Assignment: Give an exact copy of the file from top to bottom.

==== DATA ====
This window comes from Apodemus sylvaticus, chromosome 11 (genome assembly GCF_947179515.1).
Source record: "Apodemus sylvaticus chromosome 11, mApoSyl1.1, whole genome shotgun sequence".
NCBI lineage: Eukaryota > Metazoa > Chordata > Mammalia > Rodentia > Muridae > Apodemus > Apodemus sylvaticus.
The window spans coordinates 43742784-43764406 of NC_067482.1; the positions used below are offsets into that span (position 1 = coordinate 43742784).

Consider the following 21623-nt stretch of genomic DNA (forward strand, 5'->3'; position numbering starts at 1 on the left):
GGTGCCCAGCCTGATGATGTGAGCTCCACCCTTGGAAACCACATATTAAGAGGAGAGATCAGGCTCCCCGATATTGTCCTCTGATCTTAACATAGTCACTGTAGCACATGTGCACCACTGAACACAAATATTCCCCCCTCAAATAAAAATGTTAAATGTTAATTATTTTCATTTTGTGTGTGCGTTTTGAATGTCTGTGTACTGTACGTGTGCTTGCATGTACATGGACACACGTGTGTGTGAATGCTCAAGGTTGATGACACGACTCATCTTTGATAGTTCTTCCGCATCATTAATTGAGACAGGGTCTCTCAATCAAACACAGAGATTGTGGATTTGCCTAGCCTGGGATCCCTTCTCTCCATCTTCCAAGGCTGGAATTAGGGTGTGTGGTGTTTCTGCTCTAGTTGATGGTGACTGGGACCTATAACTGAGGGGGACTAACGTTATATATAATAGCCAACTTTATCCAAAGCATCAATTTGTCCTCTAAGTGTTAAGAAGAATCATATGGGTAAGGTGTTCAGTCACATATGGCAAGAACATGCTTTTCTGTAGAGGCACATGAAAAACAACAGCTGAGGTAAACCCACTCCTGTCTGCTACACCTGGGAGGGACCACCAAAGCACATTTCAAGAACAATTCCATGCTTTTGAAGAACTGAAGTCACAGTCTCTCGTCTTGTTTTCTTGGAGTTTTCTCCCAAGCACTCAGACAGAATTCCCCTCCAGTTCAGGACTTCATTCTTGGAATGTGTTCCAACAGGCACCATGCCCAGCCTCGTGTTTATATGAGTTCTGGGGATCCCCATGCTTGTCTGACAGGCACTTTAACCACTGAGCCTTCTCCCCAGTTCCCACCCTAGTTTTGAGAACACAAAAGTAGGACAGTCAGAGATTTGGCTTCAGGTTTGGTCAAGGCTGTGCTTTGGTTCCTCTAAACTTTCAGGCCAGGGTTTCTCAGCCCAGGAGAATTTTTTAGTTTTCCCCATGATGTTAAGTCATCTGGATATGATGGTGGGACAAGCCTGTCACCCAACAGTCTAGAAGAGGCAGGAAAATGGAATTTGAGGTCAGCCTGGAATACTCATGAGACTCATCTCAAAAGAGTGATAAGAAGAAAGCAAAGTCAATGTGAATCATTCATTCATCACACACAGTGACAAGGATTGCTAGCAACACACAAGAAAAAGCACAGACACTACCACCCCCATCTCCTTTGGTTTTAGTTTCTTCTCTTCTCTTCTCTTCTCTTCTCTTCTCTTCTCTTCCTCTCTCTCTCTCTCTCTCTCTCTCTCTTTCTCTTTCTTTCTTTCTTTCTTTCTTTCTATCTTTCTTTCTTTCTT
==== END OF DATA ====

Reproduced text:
This window comes from Apodemus sylvaticus, chromosome 11 (genome assembly GCF_947179515.1).
Source record: "Apodemus sylvaticus chromosome 11, mApoSyl1.1, whole genome shotgun sequence".
NCBI lineage: Eukaryota > Metazoa > Chordata > Mammalia > Rodentia > Muridae > Apodemus > Apodemus sylvaticus.
The window spans coordinates 43742784-43764406 of NC_067482.1; the positions used below are offsets into that span (position 1 = coordinate 43742784).

Consider the following 21623-nt stretch of genomic DNA (forward strand, 5'->3'; position numbering starts at 1 on the left):
GGTGCCCAGCCTGATGATGTGAGCTCCACCCTTGGAAACCACATATTAAGAGGAGAGATCAGGCTCCCCGATATTGTCCTCTGATCTTAACATAGTCACTGTAGCACATGTGCACCACTGAACACAAATATTCCCCCCTCAAATAAAAATGTTAAATGTTAATTATTTTCATTTTGTGTGTGCGTTTTGAATGTCTGTGTACTGTACGTGTGCTTGCATGTACATGGACACACGTGTGTGTGAATGCTCAAGGTTGATGACACGACTCATCTTTGATAGTTCTTCCGCATCATTAATTGAGACAGGGTCTCTCAATCAAACACAGAGATTGTGGATTTGCCTAGCCTGGGATCCCTTCTCTCCATCTTCCAAGGCTGGAATTAGGGTGTGTGGTGTTTCTGCTCTAGTTGATGGTGACTGGGACCTATAACTGAGGGGGACTAACGTTATATATAATAGCCAACTTTATCCAAAGCATCAATTTGTCCTCTAAGTGTTAAGAAGAATCATATGGGTAAGGTGTTCAGTCACATATGGCAAGAACATGCTTTTCTGTAGAGGCACATGAAAAACAACAGCTGAGGTAAACCCACTCCTGTCTGCTACACCTGGGAGGGACCACCAAAGCACATTTCAAGAACAATTCCATGCTTTTGAAGAACTGAAGTCACAGTCTCTCGTCTTGTTTTCTTGGAGTTTTCTCCCAAGCACTCAGACAGAATTCCCCTCCAGTTCAGGACTTCATTCTTGGAATGTGTTCCAACAGGCACCATGCCCAGCCTCGTGTTTATATGAGTTCTGGGGATCCCCATGCTTGTCTGACAGGCACTTTAACCACTGAGCCTTCTCCCCAGTTCCCACCCTAGTTTTGAGAACACAAAAGTAGGACAGTCAGAGATTTGGCTTCAGGTTTGGTCAAGGCTGTGCTTTGGTTCCTCTAAACTTTCAGGCCAGGGTTTCTCAGCCCAGGAGAATTTTTTAGTTTTCCCCATGATGTTAAGTCATCTGGATATGATGGTGGGACAAGCCTGTCACCCAACAGTCTAGAAGAGGCAGGAAAATGGAATTTGAGGTCAGCCTGGAATACTCATGAGACTCATCTCAAAAGAGTGATAAGAAGAAAGCAAAGTCAATGTGAATCATTCATTCATCACACACAGTGACAAGGATTGCTAGCAACACACAAGAAAAAGCACAGACACTACCACCCCCATCTCCTTTGGTTTTAGTTTCTTCTCTTCTCTTCTCTTCTCTTCTCTTCTCTTCTCTTCCTCTCTCTCTCTCTCTCTCTCTCTCTCTTTCTCTTTCTTTCTTTCTTTCTTTCTTTCTATCTTTCTTTCTTTCTT